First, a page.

Research shows that one-fourth of those who are age 13 to 18 years will suffer from an anxiety disorder in their lifetime, with the anxiety symptoms beginning at an average of 11 years old. Eighteen percent of adults will have an anxiety disorder during any given year. Women are more than twice as likely as a man to suffer from an anxiety disorder over their lifetime.
If you have anxiety, it is likely hard to ignore. But there are several different types of anxiety disorders, and the amount of anxiety you may feel ranges from mild to severe. Generalized Anxiety Disorder (GAD) is a condition where you experience anxiety that isn’t related to a specific event. You feel worried about every-day events, like school or work, and the anxiety persists for six months or more. You worry about the future and may fear that your future is doomed. You feel like you can’t stop worrying no matter how hard you try to let things go. Symptoms include feeling restless, tense, on-edge, irritable, and having trouble sleeping. Physical sensations may occur with muscle tension, stomach pain, or joint, neck and back pain. GAD is the most common form of anxiety disorder, and is often accompanied by depression.
Social Anxiety Disorder, on the other hand, occurs when your anxiety is attached to a social situation. The anxiety may occur when you have to meet new people or are in a group setting, and you feel you are being judged or evaluated by others. You worry you will be embarrassed or humiliated by your anxiety symptoms showing. Your symptoms may include blushing, sweating, rapid heart rate, quavering voice, and feeling shaky. You may avoid social situations and find even the thought of going into a new social setting to be upsetting. Social anxiety can impact your performance at work, it can prevent you from developing friendships, and it can impair your ability to successfully date and find romantic partners.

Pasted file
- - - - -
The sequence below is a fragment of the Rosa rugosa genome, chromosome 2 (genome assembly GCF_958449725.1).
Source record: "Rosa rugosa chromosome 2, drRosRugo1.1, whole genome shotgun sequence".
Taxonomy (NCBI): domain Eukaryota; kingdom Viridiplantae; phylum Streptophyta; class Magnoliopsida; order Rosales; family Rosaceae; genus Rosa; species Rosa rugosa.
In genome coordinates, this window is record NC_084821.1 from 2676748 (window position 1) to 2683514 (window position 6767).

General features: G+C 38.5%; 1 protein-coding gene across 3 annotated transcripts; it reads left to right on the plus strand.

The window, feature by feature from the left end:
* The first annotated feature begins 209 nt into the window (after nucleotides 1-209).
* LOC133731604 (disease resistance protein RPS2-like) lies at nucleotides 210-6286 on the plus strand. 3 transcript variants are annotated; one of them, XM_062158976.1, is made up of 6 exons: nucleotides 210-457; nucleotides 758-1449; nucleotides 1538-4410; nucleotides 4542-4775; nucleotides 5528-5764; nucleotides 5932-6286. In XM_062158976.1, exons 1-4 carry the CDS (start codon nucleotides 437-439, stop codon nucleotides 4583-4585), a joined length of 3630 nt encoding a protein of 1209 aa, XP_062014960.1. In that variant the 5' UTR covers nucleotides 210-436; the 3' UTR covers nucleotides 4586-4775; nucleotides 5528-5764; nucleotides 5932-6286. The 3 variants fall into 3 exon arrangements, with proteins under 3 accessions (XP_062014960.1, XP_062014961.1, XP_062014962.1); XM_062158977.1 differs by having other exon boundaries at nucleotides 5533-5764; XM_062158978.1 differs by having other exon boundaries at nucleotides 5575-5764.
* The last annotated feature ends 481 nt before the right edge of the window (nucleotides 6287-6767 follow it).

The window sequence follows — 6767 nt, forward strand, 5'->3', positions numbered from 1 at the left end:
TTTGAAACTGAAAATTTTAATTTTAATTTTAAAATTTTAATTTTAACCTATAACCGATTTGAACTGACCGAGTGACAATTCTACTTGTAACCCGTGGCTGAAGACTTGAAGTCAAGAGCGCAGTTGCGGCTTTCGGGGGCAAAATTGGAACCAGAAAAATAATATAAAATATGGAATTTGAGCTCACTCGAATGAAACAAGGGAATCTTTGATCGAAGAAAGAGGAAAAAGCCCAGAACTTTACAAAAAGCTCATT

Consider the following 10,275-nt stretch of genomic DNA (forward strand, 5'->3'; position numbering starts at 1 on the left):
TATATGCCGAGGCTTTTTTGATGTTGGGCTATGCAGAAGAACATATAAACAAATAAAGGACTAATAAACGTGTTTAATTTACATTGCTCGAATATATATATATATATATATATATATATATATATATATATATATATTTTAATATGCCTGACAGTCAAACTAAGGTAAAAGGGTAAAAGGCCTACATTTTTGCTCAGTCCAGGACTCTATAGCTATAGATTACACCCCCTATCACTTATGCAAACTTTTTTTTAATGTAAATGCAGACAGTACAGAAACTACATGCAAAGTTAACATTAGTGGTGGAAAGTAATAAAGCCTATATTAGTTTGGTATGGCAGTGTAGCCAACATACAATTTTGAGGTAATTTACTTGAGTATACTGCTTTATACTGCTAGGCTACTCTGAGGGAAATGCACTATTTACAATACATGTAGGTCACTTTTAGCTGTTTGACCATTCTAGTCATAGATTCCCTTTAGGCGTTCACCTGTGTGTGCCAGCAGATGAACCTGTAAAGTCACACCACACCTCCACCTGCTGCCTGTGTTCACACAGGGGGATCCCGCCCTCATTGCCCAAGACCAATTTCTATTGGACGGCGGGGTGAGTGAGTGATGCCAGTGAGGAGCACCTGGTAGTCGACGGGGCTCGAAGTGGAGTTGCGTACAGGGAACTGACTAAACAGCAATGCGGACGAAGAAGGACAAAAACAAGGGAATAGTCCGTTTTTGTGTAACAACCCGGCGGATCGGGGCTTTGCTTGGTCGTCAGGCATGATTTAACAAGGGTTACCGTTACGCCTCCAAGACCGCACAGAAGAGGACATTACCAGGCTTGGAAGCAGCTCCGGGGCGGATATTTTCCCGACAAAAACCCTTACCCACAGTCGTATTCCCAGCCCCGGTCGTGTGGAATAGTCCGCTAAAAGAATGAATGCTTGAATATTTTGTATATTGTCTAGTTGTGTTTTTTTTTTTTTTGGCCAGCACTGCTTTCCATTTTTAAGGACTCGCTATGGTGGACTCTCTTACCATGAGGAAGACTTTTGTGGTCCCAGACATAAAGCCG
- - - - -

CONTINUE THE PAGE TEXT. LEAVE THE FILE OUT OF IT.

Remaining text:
Panic disorder is marked by fear of having a panic attack and not being able to escape or get help. During a panic attack, you may have shortness of breath, a lump in your throat, rapid heartbeat, dizziness, ringing in your ears and hyperventilation. You worry that you are losing control or are going crazy. You may fear that you are going to die, although these symptoms are not lethal. You may end up adjusting your routine, avoiding certain places or activities, in order to reduce your chance of having a panic attack.
If your anxiety began at a young age, you may have noticed some of these symptoms of childhood anxiety:
- Being worried about being separated from your parents
- When you’d have a problem, you would get a funny feeling in your stomach or stomach ache
- Had trouble going to school in the mornings because of feeling scared or nervous
- Worried you would embarrass yourself in front of people
- Fearful that something awful would happen to a member of your family
- Fear of being in crowded places (shopping centers, movies, busy playgrounds or cafeteria)
- Feeling scared if you had to travel in a bus, train or plane
- Feeling nervous if you had to stay away from home overnight
- Worried what people would think of you
- Feeling nervous about talking in front of the class
- Being scared of the dark, high places, insects or spiders
- Feeling shaky, dizzy, fast heart beat or had trouble breathing for no reason
If you currently have any type of anxiety, it is likely that you tend to ruminate and worry a great deal. Rumination means you have the same worrisome thoughts over and over again. You may even feel that your worry prevents bad things from happening in the future. You also may recognize that your worry prevents you from enjoying life, trying new activities, and living life according to your own rules.
Many people experience anxiety that goes untreated for months, or even years. Finally getting help and support for your anxiety disorder can be a life-changing experience. Our work together to treat your anxiety will include evidence-based treatments of cognitive therapy and acceptance and commitment therapy. I encourage you to take the next step in entering therapy.